Friday, April 28, 2006

2004 Kentucky Trip

I've been going through images as I try and learn Aperture and the new workflow associated with the program. In doing so, I've selected some previous images and started working on the process by which I could use the program. I've recently started looking at the images taken in 2004 when we went home to Kentucky. I want to put a book together as well as test out the website features of the program. Since it is now version 1.1 and works much better, I'm feeling more confident with the approach.

At the same time, I'm looking at more and more blogs that are relevant to both photography as well as to the job search that I am now conducting. I'm learning more about technology on the web and it's benefits to the photographic community as well as the business community. I plan on starting another blog in the near future about some of the things I am learning.

Here is a piece of technology that is pretty cool and free. I saw it on Guy Kawasaki's blog and there is now a new version that allows mac users to use the blog feature. Check it out if you get a chance.

Friday, April 14, 2006

Antonin Kratochvil

This was one funny presentation. While Antonin is extremely proficient at image making his technical presentation skills are a little less. Enter Gary Knight.

Gary provided technical assistance to the process and you can see it here in these images. While writing, I can sometimes get the spirit of the moment across but I’m not sure that will be the case here. Suffice it to say, I laughed out loud, along with the rest of the audience and enjoyed the time immensely.

Antonin presented images from his recent trips to Chernobyl to commemorate the 20th anniversary of the disaster. He had been there 10 years previously to document it as well. The premise behind this story was the ability of nature to thrive versus the affects the disaster has had on the human population.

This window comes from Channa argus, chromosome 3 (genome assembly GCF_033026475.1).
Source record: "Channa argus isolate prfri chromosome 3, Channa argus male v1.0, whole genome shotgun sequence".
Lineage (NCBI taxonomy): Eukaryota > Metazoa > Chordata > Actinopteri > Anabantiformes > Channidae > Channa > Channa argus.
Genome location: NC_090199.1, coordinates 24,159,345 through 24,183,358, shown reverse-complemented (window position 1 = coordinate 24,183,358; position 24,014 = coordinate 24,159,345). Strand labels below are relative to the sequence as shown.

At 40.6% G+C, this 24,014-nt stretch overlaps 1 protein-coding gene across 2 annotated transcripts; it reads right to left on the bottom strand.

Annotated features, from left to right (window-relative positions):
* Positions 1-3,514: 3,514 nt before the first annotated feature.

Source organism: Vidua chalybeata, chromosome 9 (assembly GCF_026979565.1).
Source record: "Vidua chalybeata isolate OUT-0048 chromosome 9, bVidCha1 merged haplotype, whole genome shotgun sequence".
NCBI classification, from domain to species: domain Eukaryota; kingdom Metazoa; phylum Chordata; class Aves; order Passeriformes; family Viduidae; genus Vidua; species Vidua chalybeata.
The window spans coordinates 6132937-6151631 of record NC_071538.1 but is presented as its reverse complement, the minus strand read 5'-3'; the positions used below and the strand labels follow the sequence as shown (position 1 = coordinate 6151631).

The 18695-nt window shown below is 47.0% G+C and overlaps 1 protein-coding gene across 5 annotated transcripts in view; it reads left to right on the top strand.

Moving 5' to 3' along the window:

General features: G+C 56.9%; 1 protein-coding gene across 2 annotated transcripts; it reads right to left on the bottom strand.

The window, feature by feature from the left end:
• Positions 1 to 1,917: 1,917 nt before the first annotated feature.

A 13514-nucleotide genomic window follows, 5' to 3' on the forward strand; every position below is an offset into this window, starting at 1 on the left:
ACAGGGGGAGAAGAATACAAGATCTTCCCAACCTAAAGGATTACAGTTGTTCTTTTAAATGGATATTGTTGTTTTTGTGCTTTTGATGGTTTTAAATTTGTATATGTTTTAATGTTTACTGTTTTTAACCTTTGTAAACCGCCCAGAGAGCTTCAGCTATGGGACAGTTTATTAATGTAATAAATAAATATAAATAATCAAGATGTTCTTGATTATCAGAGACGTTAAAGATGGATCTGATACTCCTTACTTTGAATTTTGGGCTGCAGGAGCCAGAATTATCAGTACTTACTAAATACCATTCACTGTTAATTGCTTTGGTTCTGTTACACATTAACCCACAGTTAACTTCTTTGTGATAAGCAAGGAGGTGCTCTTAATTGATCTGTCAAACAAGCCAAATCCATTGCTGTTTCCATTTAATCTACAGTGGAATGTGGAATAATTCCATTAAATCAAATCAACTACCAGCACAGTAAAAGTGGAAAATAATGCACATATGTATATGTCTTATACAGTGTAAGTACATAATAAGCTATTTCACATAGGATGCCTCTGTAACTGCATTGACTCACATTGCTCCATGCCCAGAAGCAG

He spoke about the radiation and the need to carry a dosimeter. I could relate to some extent with my time in the Nay and having a dosimeter assigned to me. But that’s another story. As he was explaining the need for the dosimeter and the radiation in the different zones, he told a story relating to the theme of the project. As the dosimeter would chirp indicating detected radiation he would hear matching sounds coming from the birds in the trees. He is as capable at telling a verbal story as he is telling stories with his images.

As with many of the VII photographers, I’ve been a long time admirer of Antonin’s work. Seeing his work on screen, along with the narrative about the images, was a wonderful way to experience the images. They were wonderfully composed, a common trait throughout the weekend, and just resonated with me personally.

He still shoots film and considers himself a black and white photographer. He did mention that he shot digital during the war in Iraq but that he doesn’t own digital. I didn’t get the feeling he would change anytime soon and I hope he doesn’t.

Wednesday, April 12, 2006

VII Panel Discussion

Photography, at least for me, is the one consistent passion I have in life. I’m not sure I would change things if I could because as it turned out, my life is pretty good. But photography, and specifically photojournalism, are a life long passions that I continue to enjoy.

Because of that I certainly did not want to miss the chance to go the the VII Seminar held at the Art Center in Pasadena, CA this past weekend. It was a 2 day seminar featuring the photographers at the agency.

The next several posts will be about that seminar, the photographers (at least my impressions) and their images. All in all it was a very enjoyable way to spend the weekend. It did cause me to come away with a thought of “what if...” about following that dream and actually sticking with it as a young man. But as I said, in truth, I’m not sure I would change. My experience does have a valuable lesson that I try to teach to young people. Follow your dream. Learn all you can while you are young and find a way to become the best at what you do. Do this all while you are young and are used to having no money. Once that changes it’s very likely money will be the driving force for whatever you do.

This probably isn’t going to be in any particular order. I made the mistake of not taking photos with the first presenters of the day on Saturday. Boneheaded I know. As a result, I really have no images of (l to r) John Stanmeyer, Joachim Ladefoged or Ron Haviv. This image is from their discussion on the panel the first morning where they accepted questions from the audience. The other gentleman is Jim Seida, Multimedia Producer from MSNBC.

What struck me most was the attitudes of the photographers. While I have no doubt that they all have an ego; who wouldn’t considering what they do, without exception they all came off as humble, gracious, giving and grateful. I was thanked for being there on several occasions by the photographers and staff themselves.

Over the next several days I’ll give my impressions but the job hunt takes precedence and it’s also spring break.